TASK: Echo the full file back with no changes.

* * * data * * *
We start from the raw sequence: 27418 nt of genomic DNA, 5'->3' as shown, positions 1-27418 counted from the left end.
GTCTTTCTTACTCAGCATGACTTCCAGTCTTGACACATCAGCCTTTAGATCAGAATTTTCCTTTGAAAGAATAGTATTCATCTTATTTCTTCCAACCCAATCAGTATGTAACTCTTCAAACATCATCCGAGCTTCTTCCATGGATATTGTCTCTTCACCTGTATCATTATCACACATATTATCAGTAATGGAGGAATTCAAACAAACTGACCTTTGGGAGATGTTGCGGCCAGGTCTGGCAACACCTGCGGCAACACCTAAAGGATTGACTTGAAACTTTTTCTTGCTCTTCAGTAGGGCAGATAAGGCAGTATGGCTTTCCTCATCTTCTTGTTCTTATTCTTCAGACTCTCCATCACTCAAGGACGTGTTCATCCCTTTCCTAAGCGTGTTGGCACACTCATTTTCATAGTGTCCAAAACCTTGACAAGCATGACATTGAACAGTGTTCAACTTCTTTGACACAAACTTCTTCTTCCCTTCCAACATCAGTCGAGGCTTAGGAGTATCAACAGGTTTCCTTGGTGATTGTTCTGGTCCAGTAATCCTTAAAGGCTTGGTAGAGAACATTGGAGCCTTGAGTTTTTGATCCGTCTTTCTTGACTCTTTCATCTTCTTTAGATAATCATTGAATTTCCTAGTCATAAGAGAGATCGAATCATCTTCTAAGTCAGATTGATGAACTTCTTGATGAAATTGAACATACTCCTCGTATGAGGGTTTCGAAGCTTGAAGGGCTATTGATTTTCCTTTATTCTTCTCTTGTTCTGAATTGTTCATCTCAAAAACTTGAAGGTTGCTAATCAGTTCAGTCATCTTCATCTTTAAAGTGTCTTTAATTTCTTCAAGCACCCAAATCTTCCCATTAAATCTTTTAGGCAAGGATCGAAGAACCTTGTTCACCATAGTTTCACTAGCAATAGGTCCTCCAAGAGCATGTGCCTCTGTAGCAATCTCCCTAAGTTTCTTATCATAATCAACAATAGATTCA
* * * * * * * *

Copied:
We start from the raw sequence: 27418 nt of genomic DNA, 5'->3' as shown, positions 1-27418 counted from the left end.
GTCTTTCTTACTCAGCATGACTTCCAGTCTTGACACATCAGCCTTTAGATCAGAATTTTCCTTTGAAAGAATAGTATTCATCTTATTTCTTCCAACCCAATCAGTATGTAACTCTTCAAACATCATCCGAGCTTCTTCCATGGATATTGTCTCTTCACCTGTATCATTATCACACATATTATCAGTAATGGAGGAATTCAAACAAACTGACCTTTGGGAGATGTTGCGGCCAGGTCTGGCAACACCTGCGGCAACACCTAAAGGATTGACTTGAAACTTTTTCTTGCTCTTCAGTAGGGCAGATAAGGCAGTATGGCTTTCCTCATCTTCTTGTTCTTATTCTTCAGACTCTCCATCACTCAAGGACGTGTTCATCCCTTTCCTAAGCGTGTTGGCACACTCATTTTCATAGTGTCCAAAACCTTGACAAGCATGACATTGAACAGTGTTCAACTTCTTTGACACAAACTTCTTCTTCCCTTCCAACATCAGTCGAGGCTTAGGAGTATCAACAGGTTTCCTTGGTGATTGTTCTGGTCCAGTAATCCTTAAAGGCTTGGTAGAGAACATTGGAGCCTTGAGTTTTTGATCCGTCTTTCTTGACTCTTTCATCTTCTTTAGATAATCATTGAATTTCCTAGTCATAAGAGAGATCGAATCATCTTCTAAGTCAGATTGATGAACTTCTTGATGAAATTGAACATACTCCTCGTATGAGGGTTTCGAAGCTTGAAGGGCTATTGATTTTCCTTTATTCTTCTCTTGTTCTGAATTGTTCATCTCAAAAACTTGAAGGTTGCTAATCAGTTCAGTCATCTTCATCTTTAAAGTGTCTTTAATTTCTTCAAGCACCCAAATCTTCCCATTAAATCTTTTAGGCAAGGATCGAAGAACCTTGTTCACCATAGTTTCACTAGCAATAGGTCCTCCAAGAGCATGTGCCTCTGTAGCAATCTCCCTAAGTTTCTTATCATAATCAACAATAGATTCA